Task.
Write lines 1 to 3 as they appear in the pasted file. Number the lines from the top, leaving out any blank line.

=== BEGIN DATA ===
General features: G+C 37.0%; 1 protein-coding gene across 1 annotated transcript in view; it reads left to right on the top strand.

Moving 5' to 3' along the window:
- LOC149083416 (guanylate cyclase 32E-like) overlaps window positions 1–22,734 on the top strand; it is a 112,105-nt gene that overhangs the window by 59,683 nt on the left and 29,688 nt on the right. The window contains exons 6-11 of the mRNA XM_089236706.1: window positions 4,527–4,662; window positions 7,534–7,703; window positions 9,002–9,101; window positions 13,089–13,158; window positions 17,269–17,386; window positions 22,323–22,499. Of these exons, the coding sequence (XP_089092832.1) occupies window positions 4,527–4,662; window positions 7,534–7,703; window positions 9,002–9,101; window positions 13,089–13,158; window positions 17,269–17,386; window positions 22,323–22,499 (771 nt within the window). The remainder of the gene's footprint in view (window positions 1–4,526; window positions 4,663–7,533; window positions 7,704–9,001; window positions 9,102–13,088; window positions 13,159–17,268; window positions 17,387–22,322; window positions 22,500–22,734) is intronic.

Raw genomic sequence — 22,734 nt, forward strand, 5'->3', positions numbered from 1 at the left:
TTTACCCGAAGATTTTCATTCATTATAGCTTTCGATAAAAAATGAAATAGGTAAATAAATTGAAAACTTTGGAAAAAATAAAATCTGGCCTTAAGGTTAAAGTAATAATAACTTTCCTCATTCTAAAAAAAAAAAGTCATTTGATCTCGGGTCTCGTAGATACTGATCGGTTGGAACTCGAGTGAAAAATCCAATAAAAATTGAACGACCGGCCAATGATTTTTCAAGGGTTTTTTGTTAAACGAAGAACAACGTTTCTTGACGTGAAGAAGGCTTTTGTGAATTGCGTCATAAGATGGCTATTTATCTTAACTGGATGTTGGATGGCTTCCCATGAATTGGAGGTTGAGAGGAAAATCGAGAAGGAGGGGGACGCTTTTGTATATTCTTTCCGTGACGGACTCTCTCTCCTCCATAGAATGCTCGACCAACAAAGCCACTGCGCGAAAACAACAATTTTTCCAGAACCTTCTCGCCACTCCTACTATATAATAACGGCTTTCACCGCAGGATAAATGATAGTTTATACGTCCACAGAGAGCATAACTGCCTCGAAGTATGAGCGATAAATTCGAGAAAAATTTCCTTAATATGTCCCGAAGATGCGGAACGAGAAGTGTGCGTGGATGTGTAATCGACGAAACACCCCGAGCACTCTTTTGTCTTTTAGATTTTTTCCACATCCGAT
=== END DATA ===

General features: G+C 37.0%; 1 protein-coding gene across 1 annotated transcript in view; it reads left to right on the top strand.

Moving 5' to 3' along the window:
- LOC149083416 (guanylate cyclase 32E-like) overlaps window positions 1–22,734 on the top strand; it is a 112,105-nt gene that overhangs the window by 59,683 nt on the left and 29,688 nt on the right. The window contains exons 6-11 of the mRNA XM_089236706.1: window positions 4,527–4,662; window positions 7,534–7,703; window positions 9,002–9,101; window positions 13,089–13,158; window positions 17,269–17,386; window positions 22,323–22,499. Of these exons, the coding sequence (XP_089092832.1) occupies window positions 4,527–4,662; window positions 7,534–7,703; window positions 9,002–9,101; window positions 13,089–13,158; window positions 17,269–17,386; window positions 22,323–22,499 (771 nt within the window). The remainder of the gene's footprint in view (window positions 1–4,526; window positions 4,663–7,533; window positions 7,704–9,001; window positions 9,102–13,088; window positions 13,159–17,268; window positions 17,387–22,322; window positions 22,500–22,734) is intronic.